Designer Despair - it's hip to be "sad"
I’ve been reading M. Craig Barnes book, Searching for Home: Spirituality for Restless Souls. Barnes is one of my favorite authors – great thought provoking prose.
Last night I was reading a chapter on our “nomadic” society – Barnes does an excellent job tracing the history of “settlers,” “exiles” and “nomads” and how all three groups have viewed home, life, heaven and God.
In describing the nomad, who worships the “search” for life, more than the giver of life or the destiny, Barnes says that only peoples’ experiences along with the plurality of externally imposed identities, define them. This of course leads to confusion and more unsettled wandering. They consume jobs, people, and goods in search of finding and defining themselves and respond to a tyranny of the quest for more extreme experiences as well as all to the voices that voraciously compete demand their time, money and resources.
A forlorn chaos is the result. In the midst of it all, the contemporary postmodern cultural voices “are trying to make this sadness, ‘cool’” (p. 59). Barnes says that NY Times essayist, Michiko Kakutani has called it “designer despair.” It’s hip to be sad.
I have to ask, “Isn’t the emerging church doing the same thing?” By constantly focusing on our brokenness, we almost worship our deficiencies (and the experiences that have caused them) more than the God who redeems and heals them. I would almost say, it has become “vogue” to be broken – to talk about it, sing about it, write about it, and live in it. I’ve done that: “If God is close to the brokenhearted, then maybe I’ll stay there so that at least he’s near.” How co-dependent is that?
Why do we never seem to get beyond our brokenness to victory? Why do we never seem to find the spirit of “power, love and self-discipline,” not to mention the power of the resurrection. (Are we afraid of looking like the “scary Christian TV” guys and gals…probably…)
It’s almost like we enjoy dawdling in this theology of brokenness. With an Eeyore view of life, our ongoing failures and failed attempts to follow Jesus, seem more justified. We have less to be ashamed of because, “We’re all broken.” Yes, and then we pat each other on the back extending a hand of “grace.” In AA they don’t just sit there and say, “We’re all drunks” and pat each other on the back, drink their stale coffee, and go home. Saying “we’re all drunks” or “I have been abused” is a step toward healing – but too often, in the church, we stop there.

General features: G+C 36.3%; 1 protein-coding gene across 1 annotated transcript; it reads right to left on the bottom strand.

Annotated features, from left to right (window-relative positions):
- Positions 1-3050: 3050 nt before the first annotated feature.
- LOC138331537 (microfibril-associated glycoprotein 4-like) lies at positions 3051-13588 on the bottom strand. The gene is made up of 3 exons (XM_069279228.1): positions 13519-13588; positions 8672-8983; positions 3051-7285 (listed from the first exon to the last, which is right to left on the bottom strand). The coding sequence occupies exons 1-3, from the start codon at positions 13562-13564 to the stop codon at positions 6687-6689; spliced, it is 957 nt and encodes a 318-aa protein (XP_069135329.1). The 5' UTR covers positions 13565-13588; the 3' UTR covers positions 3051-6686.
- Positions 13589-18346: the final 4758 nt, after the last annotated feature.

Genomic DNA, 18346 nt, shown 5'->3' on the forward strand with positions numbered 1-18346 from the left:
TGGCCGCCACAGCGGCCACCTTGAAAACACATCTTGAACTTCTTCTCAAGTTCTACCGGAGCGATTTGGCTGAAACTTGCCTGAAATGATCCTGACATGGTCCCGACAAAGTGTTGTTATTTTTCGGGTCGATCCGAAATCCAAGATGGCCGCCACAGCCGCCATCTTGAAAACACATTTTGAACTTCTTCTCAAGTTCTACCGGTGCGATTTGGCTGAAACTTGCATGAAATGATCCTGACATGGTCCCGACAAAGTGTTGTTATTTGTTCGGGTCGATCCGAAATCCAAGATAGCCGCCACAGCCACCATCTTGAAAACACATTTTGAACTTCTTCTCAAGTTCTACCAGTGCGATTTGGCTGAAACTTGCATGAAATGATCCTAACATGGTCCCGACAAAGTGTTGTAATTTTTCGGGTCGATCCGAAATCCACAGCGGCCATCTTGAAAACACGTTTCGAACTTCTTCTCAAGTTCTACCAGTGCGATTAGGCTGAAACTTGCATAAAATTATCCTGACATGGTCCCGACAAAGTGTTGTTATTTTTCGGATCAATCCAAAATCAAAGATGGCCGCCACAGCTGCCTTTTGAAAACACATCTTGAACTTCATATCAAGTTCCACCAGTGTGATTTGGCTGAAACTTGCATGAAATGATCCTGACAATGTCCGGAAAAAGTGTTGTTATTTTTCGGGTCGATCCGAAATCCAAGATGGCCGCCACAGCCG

Furthermore, being “authentic” in our brokenness seems to be worshiped in many churches. I hear all the time that an authentic community is what this generation wants – it’s their attempt to create a space (like Phoebe, Monica, Rachel, Ross, Joey and Chandler did on the TV show, Friends) that is the closest copy of what heaven on earth might be like. I’m not knocking authentic community, it’s an awesome place of rest and hope. But it is meant to instill a far more compelling vision of God as the Author and Perfector of our faith and meaning of life. Apart from Him we have no good thing – we are no good thing – we return to “dust” and stay there. But with Him – and He with us - that is our greatest asset.
When brokenness is vogue and authentic community is the highest goal, our churches become impotent. Yes, the Bible is riddled with broken, imperfect people whom God used. Neither brokenness, nor admitting our brokenness, is bad. But a “designer despair” that loiters on the fringes in order to define our identity, rather than acknowledging the redeemed belovedness of the core, has us moping around with our hands in our pockets, kicking stones, looking for handouts or some menial entertainment because we are so incredibly bored.
Kudos to the church being real – full of tattooed, pierced and coffee toting congregants. Kudos to honesty – that allows us to not feel pressured to fake our piety and pretend to be more spiritual than we are. But if we don’t soon broaden our vision to include the Redeemer and the new life he bestows, our emerging churches will only become one more stop on the nomadic journey toward home. We aren’t fully satisfied to stay in brokenness, so we move to something, somewhere, or someone else (or some other self-constructed theology) in order to construct a more compelling validation of our broken existence.
Don’t stop there.
Redeemed. Cracked pots – jars of clay, restored, renewed, with new life and resurrection power. Why am I not hearing this?